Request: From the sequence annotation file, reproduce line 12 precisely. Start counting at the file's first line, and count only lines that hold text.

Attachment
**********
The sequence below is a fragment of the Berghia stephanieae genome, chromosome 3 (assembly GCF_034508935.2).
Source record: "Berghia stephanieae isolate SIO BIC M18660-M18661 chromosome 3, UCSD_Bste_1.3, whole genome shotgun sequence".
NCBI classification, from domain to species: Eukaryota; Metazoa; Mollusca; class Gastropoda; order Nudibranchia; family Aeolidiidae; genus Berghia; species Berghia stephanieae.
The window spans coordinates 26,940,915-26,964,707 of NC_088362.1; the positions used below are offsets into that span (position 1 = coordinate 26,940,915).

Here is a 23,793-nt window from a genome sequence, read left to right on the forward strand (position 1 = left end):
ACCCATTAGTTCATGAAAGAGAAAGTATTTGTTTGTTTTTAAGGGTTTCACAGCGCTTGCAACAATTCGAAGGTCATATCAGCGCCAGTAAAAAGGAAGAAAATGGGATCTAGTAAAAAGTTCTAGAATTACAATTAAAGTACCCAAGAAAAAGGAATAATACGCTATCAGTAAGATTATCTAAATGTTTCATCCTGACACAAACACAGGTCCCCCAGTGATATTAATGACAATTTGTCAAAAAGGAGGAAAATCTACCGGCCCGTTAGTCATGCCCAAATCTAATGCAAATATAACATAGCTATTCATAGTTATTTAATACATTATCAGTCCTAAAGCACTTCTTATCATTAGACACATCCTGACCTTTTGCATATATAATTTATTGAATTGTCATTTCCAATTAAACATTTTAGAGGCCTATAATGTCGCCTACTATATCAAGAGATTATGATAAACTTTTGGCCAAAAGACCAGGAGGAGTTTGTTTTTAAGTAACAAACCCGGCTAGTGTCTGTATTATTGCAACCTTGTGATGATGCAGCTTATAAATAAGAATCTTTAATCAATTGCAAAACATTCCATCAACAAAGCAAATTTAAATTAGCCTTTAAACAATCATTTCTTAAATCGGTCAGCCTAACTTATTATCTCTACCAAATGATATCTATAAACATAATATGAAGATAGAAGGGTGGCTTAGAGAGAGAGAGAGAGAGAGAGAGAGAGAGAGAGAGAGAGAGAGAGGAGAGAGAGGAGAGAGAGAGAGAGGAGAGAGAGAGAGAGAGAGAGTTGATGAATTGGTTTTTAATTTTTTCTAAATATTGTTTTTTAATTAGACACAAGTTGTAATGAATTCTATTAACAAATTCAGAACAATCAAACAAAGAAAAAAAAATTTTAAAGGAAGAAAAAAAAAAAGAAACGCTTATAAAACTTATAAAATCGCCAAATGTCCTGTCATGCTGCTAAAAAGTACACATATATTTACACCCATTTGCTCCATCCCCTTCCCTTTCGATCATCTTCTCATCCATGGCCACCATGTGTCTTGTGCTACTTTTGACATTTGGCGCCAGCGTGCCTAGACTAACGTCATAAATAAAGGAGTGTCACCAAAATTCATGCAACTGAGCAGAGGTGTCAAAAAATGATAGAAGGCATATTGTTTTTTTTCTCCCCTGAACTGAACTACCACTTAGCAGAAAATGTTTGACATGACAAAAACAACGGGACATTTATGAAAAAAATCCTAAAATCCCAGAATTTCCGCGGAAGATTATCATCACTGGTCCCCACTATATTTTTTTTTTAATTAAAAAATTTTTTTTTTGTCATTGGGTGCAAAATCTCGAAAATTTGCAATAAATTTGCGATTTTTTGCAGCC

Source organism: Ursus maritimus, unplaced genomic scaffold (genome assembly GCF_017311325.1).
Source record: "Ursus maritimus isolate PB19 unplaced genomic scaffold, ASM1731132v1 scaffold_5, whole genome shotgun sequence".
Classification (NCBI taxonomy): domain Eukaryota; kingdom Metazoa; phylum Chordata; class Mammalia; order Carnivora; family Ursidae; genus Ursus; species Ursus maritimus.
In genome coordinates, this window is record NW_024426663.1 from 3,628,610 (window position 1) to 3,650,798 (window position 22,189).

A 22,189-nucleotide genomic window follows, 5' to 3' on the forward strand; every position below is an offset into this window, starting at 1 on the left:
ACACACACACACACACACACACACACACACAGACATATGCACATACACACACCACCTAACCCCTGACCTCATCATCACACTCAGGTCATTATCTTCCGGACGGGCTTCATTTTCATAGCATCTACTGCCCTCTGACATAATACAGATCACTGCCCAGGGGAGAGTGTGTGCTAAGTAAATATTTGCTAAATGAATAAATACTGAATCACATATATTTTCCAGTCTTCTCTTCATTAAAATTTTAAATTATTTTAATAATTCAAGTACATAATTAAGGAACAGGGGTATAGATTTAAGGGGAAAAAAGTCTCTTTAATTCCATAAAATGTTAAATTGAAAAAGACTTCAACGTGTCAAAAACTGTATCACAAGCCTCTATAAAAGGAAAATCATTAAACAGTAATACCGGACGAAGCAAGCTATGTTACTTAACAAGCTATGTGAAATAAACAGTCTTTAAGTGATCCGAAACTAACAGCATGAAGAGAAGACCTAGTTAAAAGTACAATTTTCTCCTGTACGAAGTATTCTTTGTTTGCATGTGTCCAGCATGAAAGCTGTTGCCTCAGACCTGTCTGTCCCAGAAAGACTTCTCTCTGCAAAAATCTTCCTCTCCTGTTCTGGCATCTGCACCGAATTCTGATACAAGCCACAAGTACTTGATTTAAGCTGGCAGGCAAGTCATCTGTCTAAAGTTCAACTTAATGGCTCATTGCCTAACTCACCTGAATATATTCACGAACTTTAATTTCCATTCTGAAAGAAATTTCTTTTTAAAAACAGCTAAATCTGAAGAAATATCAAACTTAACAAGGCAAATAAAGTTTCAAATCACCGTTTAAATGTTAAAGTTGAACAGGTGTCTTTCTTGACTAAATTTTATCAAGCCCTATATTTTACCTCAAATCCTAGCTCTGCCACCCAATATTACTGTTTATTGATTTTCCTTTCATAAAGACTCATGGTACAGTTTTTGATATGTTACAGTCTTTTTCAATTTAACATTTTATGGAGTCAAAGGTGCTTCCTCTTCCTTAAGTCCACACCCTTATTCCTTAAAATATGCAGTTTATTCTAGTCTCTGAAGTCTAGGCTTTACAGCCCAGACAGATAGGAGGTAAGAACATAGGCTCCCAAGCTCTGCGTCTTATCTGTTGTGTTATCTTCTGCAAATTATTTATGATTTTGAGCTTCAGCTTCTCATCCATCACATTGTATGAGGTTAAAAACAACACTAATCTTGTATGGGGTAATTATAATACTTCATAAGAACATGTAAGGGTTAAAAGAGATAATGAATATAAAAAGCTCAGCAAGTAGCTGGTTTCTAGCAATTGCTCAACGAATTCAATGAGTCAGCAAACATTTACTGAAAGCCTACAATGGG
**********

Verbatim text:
ACACACACACACACACACACACACACACACAGACATATGCACATACACACACCACCTAACCCCTGACCTCATCATCACACTCAGGTCATTATCTTCCGGACGGGCTTCATTTTCATAGCATCTACTGCCCTCTGACATAATACAGATCACTGCCCAGGGGAGAGTGTGTGCTAAGTAAATATTTGCTAAATGAATAAATACTGAATCACATATATTTTCCAGTCTTCTCTTCATTAAAATTTTAAATTATTTTAATAATTCAAGTACATAATTAAGGAACAGGGGTATAGATTTAAGGGGAAAAAAGTCTCTTTAATTCCATAAAATGTTAAATTGAAAAAGACTTCAACGTGTCAAAAACTGTATCACAAGCCTCTATAAAAGGAAAATCATTAAACAGTAATACCGGACGAAGCAAGCTATGTTACTTAACAAGCTATGTGAAATAAACAGTCTTTAAGTGATCCGAAACTAACAGCATGAAGAGAAGACCTAGTTAAAAGTACAATTTTCTCCTGTACGAAGTATTCTTTGTTTGCATGTGTCCAGCATGAAAGCTGTTGCCTCAGACCTGTCTGTCCCAGAAAGACTTCTCTCTGCAAAAATCTTCCTCTCCTGTTCTGGCATCTGCACCGAATTCTGATACAAGCCACAAGTACTTGATTTAAGCTGGCAGGCAAGTCATCTGTCTAAAGTTCAACTTAATGGCTCATTGCCTAACTCACCTGAATATATTCACGAACTTTAATTTCCATTCTGAAAGAAATTTCTTTTTAAAAACAGCTAAATCTGAAGAAATATCAAACTTAACAAGGCAAATAAAGTTTCAAATCACCGTTTAAATGTTAAAGTTGAACAGGTGTCTTTCTTGACTAAATTTTATCAAGCCCTATATTTTACCTCAAATCCTAGCTCTGCCACCCAATATTACTGTTTATTGATTTTCCTTTCATAAAGACTCATGGTACAGTTTTTGATATGTTACAGTCTTTTTCAATTTAACATTTTATGGAGTCAAAGGTGCTTCCTCTTCCTTAAGTCCACACCCTTATTCCTTAAAATATGCAGTTTATTCTAGTCTCTGAAGTCTAGGCTTTACAGCCCAGACAGATAGGAGGTAAGAACATAGGCTCCCAAGCTCTGCGTCTTATCTGTTGTGTTATCTTCTGCAAATTATTTATGATTTTGAGCTTCAGCTTCTCATCCATCACATTGTATGAGGTTAAAAACAACACTAATCTTGTATGGGGTAATTATAATACTTCATAAGAACATGTAAGGGTTAAAAGAGATAATGAATATAAAAAGCTCAGCAAGTAGCTGGTTTCTAGCAATTGCTCAACGAATTCAATGAGTCAGCAAACATTTACTGAAAGCCTACAATGGG